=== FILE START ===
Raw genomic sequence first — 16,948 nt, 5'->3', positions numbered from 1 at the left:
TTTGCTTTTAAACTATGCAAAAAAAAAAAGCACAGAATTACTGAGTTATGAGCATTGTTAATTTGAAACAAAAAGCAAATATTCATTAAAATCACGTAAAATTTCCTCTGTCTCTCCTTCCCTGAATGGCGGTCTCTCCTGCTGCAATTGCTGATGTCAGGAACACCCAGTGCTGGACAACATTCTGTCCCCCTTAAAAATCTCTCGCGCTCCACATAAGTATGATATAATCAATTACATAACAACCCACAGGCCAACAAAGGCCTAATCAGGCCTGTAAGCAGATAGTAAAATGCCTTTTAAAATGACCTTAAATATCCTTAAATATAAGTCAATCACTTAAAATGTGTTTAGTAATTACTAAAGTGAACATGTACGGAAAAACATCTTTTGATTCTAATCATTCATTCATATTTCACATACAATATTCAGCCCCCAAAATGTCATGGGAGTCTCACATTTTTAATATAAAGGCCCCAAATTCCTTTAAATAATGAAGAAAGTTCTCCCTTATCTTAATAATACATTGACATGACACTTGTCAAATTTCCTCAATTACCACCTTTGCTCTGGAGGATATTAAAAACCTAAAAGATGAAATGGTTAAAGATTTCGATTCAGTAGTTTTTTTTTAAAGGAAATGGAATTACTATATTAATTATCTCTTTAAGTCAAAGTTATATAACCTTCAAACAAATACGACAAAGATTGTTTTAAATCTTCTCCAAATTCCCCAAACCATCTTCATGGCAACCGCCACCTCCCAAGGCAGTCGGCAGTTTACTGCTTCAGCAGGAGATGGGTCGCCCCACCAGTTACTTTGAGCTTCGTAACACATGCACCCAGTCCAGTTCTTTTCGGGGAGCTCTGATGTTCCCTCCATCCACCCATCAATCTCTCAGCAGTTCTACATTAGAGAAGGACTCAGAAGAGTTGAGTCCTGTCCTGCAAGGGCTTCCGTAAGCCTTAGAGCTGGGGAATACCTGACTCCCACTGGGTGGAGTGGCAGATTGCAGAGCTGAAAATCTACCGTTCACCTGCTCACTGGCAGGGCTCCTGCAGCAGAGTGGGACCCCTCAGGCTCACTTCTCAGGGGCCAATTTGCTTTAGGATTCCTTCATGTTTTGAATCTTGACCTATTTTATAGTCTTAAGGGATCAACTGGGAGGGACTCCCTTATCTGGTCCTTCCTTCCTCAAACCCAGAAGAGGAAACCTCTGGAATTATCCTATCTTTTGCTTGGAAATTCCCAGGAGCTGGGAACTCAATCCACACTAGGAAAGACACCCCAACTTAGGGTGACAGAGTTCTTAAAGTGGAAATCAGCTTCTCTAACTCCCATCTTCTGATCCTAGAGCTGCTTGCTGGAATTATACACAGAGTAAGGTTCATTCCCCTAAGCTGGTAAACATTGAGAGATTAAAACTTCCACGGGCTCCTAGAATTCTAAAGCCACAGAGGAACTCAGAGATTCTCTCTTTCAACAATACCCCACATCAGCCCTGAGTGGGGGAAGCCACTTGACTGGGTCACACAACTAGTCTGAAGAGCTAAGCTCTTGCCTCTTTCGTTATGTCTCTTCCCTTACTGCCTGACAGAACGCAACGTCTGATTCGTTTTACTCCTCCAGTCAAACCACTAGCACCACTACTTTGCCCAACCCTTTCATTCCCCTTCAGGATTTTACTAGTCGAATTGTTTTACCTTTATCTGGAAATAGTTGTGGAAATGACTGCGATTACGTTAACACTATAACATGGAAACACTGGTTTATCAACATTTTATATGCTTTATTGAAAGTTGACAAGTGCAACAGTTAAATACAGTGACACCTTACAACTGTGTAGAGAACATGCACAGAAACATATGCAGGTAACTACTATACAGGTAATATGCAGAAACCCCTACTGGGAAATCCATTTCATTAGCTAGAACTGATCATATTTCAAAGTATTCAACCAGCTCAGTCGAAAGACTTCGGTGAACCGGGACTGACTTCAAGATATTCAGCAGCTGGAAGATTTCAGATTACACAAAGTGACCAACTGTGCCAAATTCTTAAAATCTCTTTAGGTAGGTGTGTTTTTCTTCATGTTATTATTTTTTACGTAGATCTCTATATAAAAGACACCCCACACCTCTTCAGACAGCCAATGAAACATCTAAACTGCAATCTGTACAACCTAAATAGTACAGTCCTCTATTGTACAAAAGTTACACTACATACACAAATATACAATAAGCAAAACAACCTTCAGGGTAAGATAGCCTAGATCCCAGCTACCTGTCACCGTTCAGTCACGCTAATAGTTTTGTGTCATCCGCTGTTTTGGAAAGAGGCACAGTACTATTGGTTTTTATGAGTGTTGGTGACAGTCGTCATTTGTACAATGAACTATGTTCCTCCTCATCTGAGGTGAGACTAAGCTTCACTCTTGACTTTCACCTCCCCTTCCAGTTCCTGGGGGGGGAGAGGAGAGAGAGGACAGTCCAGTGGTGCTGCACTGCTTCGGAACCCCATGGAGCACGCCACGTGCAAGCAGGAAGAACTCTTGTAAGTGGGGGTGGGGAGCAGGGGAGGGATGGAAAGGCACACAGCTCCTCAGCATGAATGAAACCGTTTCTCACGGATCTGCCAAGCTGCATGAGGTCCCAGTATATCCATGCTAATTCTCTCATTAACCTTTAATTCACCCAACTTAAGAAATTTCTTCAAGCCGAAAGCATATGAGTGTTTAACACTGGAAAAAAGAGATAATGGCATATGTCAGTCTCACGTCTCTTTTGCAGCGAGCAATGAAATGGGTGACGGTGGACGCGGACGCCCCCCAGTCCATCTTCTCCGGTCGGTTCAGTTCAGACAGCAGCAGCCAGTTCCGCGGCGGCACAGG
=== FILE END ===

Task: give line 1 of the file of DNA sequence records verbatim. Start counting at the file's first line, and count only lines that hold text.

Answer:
Raw genomic sequence first — 16,948 nt, 5'->3', positions numbered from 1 at the left: